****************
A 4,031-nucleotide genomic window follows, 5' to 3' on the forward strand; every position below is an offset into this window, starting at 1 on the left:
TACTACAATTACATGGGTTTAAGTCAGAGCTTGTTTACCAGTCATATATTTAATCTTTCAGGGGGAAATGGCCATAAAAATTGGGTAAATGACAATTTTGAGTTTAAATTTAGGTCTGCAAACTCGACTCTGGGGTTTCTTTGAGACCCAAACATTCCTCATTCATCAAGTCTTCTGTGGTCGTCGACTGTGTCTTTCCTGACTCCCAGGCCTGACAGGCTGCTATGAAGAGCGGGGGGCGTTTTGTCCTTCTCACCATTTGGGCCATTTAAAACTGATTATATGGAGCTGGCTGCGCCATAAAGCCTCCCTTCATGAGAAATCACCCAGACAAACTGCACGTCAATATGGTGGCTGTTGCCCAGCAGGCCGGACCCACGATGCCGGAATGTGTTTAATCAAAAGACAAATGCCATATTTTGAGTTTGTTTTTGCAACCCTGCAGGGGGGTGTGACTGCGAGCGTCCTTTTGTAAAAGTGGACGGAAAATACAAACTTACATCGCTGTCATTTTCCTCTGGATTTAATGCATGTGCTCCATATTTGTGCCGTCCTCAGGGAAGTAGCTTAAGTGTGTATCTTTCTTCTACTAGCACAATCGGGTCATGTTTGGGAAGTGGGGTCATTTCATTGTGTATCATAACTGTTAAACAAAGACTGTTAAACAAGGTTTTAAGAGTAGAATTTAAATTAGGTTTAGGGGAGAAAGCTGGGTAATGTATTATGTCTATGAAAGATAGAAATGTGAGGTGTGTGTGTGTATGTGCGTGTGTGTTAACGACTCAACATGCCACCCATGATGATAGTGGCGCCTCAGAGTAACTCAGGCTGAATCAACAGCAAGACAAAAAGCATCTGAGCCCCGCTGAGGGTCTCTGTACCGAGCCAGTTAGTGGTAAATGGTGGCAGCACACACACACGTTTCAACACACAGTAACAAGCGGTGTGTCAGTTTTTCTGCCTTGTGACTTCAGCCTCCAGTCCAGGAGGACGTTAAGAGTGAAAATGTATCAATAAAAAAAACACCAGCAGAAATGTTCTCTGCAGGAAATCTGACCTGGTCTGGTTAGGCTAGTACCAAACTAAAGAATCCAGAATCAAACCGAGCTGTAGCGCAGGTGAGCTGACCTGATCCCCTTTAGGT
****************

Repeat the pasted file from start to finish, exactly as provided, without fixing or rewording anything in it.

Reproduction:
A 4,031-nucleotide genomic window follows, 5' to 3' on the forward strand; every position below is an offset into this window, starting at 1 on the left:
TACTACAATTACATGGGTTTAAGTCAGAGCTTGTTTACCAGTCATATATTTAATCTTTCAGGGGGAAATGGCCATAAAAATTGGGTAAATGACAATTTTGAGTTTAAATTTAGGTCTGCAAACTCGACTCTGGGGTTTCTTTGAGACCCAAACATTCCTCATTCATCAAGTCTTCTGTGGTCGTCGACTGTGTCTTTCCTGACTCCCAGGCCTGACAGGCTGCTATGAAGAGCGGGGGGCGTTTTGTCCTTCTCACCATTTGGGCCATTTAAAACTGATTATATGGAGCTGGCTGCGCCATAAAGCCTCCCTTCATGAGAAATCACCCAGACAAACTGCACGTCAATATGGTGGCTGTTGCCCAGCAGGCCGGACCCACGATGCCGGAATGTGTTTAATCAAAAGACAAATGCCATATTTTGAGTTTGTTTTTGCAACCCTGCAGGGGGGTGTGACTGCGAGCGTCCTTTTGTAAAAGTGGACGGAAAATACAAACTTACATCGCTGTCATTTTCCTCTGGATTTAATGCATGTGCTCCATATTTGTGCCGTCCTCAGGGAAGTAGCTTAAGTGTGTATCTTTCTTCTACTAGCACAATCGGGTCATGTTTGGGAAGTGGGGTCATTTCATTGTGTATCATAACTGTTAAACAAAGACTGTTAAACAAGGTTTTAAGAGTAGAATTTAAATTAGGTTTAGGGGAGAAAGCTGGGTAATGTATTATGTCTATGAAAGATAGAAATGTGAGGTGTGTGTGTGTATGTGCGTGTGTGTTAACGACTCAACATGCCACCCATGATGATAGTGGCGCCTCAGAGTAACTCAGGCTGAATCAACAGCAAGACAAAAAGCATCTGAGCCCCGCTGAGGGTCTCTGTACCGAGCCAGTTAGTGGTAAATGGTGGCAGCACACACACACGTTTCAACACACAGTAACAAGCGGTGTGTCAGTTTTTCTGCCTTGTGACTTCAGCCTCCAGTCCAGGAGGACGTTAAGAGTGAAAATGTATCAATAAAAAAAACACCAGCAGAAATGTTCTCTGCAGGAAATCTGACCTGGTCTGGTTAGGCTAGTACCAAACTAAAGAATCCAGAATCAAACCGAGCTGTAGCGCAGGTGAGCTGACCTGATCCCCTTTAGGT